Our friends decided it might be time for them to leave (i.e. the mum did) but this resulted in much howling from small boys x 4. As I was trying to pack up the skittles while the other mum collected up the shoes, coats, hats and other paraphenalia, my children both tackled me to the ground in a determined effort to get the skittle ball back. It's quite awkward at times like this when you have someone watching you. Had I been on my own, I would have unleashed the smacking hand and shouting voice. As it was, I had to fight like a girl to wrench the bag out of their control.

Our friends scuttled away. I looked at the popcorn crushed, playmobil and skittle covered floor, sofa cushion mountain, spilled drinks, shoes, coats, yadeyadeyada and wanted to weep. I've only just now sat down having tidied away, hoovered, packed dishes, made dinner and now have the two small beasts sitting quietly eating and watching TV - not something I normally allow but I feel that today it might just be the best option.

I'd like to blame this behaviour on them being extremely tired after a full week back at school - and it is partially to blame - but basically they're boys. They're loud, bouncy, aggressive, rough and messy. And that's just what little boys are. Could someone hand me a barbie doll please? I need to therapeutically comb some hair and dream of quiet afternoons playing dollies.

Oh bugger. The peace has ended. Apparently one of them has kicked the other in the eye and they're coming to show me the damage. sigh

9 comments:

katyboo1 said...

I agree about the boy thing entirely, although combined with a resentful middle child with terrorist tendencies the fact that she is a girl doesn't make much difference in armed combat. Tilly is much more in the classic girl mould, but it's not enough against the evil ones.

I love 'a-pair to die!'

Tara@Sticky Fingers said...

Are you kidding me? Boys are a walk in the park compared with girls!
I have a 3-year-old who is feral. Seriously, the girl is wild and I DREAD the day she wants friends over for a playdate.
Combing hair and Barbies? She won't let me within yards of her hair which usually looks like I've given her shock treatment and and her dolls all sit in the corner totally ignored!

Make you feel any better?

Just visiting from That Girl, who was bigging you up today!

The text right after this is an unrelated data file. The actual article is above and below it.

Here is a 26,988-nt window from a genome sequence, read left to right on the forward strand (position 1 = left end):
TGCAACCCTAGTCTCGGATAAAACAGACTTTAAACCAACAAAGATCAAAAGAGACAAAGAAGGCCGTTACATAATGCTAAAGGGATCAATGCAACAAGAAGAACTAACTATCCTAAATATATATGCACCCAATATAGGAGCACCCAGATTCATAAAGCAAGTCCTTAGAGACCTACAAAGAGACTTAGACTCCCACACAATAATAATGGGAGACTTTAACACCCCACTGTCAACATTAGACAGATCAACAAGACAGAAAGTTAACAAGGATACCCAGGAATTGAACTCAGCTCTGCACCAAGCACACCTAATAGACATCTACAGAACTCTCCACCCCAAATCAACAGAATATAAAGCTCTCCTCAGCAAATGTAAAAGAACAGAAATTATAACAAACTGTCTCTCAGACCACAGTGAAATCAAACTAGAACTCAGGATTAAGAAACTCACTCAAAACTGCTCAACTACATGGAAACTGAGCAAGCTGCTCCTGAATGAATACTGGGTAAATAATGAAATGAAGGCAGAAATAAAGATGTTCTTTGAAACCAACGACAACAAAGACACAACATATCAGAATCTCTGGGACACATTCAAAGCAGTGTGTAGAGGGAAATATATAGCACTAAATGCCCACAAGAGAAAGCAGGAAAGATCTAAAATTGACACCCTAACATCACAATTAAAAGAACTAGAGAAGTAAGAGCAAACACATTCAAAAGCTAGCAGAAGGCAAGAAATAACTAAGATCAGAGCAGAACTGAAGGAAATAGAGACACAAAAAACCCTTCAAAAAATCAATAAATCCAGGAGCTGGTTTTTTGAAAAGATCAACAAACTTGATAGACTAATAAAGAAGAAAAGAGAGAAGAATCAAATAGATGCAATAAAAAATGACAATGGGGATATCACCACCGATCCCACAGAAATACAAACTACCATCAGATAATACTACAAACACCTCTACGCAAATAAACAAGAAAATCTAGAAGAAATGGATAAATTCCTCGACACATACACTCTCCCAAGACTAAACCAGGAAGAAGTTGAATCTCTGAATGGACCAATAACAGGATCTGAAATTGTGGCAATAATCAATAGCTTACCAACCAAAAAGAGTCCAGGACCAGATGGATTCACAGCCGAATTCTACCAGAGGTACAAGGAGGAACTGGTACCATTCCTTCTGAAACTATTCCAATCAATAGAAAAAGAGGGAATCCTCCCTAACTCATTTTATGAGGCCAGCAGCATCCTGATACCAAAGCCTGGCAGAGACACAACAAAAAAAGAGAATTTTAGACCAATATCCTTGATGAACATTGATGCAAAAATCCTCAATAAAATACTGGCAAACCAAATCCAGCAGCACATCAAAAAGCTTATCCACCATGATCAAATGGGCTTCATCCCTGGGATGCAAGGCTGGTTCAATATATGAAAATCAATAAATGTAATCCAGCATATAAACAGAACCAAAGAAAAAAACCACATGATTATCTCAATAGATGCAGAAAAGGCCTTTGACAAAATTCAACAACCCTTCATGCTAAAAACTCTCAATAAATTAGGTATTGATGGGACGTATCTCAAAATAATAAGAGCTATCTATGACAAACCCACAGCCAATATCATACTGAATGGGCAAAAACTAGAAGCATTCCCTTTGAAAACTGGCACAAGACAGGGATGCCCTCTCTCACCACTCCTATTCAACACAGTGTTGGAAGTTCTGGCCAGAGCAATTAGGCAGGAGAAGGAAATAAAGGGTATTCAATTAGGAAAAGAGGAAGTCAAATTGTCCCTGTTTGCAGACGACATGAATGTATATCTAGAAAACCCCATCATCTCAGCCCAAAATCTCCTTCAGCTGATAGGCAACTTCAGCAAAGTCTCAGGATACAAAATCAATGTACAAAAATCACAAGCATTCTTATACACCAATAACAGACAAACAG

Home Office Mum said...

katyboo - Your middle child. And me. we were separated at birth. I was a middle child. I hated the world. I was evil. Ask my parents.

Tara - lovely to have you come over. I will visit you too. I know, I've heard all about the evilness of small girls. And sometimes I think it's good that I have boys because I can blame their badness on being male rather than it being a girl thing (for which I would be responsible rather than say my husband's genes). But honestly, boys are just s..o.. LOUD. I'll trade ya for a day. See how we do.

that girl? said...

Im with Tara on that one! Small Child can cause her own unique brand of chaos, always followed by the kind of "I will make you pay" strop that only girls are capable of. Then she'll turn around and smile as if nothing in the while wide world is wrong and what's my problem anyway!

Welsh Girl said...

I wonder whether I should think about adopting a tripe of chimps - I think it would be easier than children, should I ever get to that point of course.

I have a friend with three boys. She kicks them all outside for most of the day and they aren't allowed back in the house unless bones are poking through jumpers or limbs have actually detached. Perhaps she has the right idea?

Susanna (A Modern Mother) said...

Agreed about boys. I have three girls and I'm sure if I had boys, I wouldn't have three!

But don't get the wrong idea -- a playdate with four little girls is no walk in the park!

David said...

A wise older relative once said to me: "Girls, they need love, attention, fussing, playing, dolls, toys, time with mummy. Boys, they just need to be run like dogs." I'm thinking of buying a leash for our first.

Tara@Sticky Fingers said...

David, that wise older relative is SOO wise.
That is my two kids in a nutshell!

Iota said...

Boys. Why do they put them in schools with small rooms, and long expanses of time when you can't run around? Why don't they send them out to play in the playground first thing, for a few hours, (and have an enormous playground with lots of boy things in it, like mud for example), and then bring them in, feed them, and quickly try and teach them a few things before it's time to go home.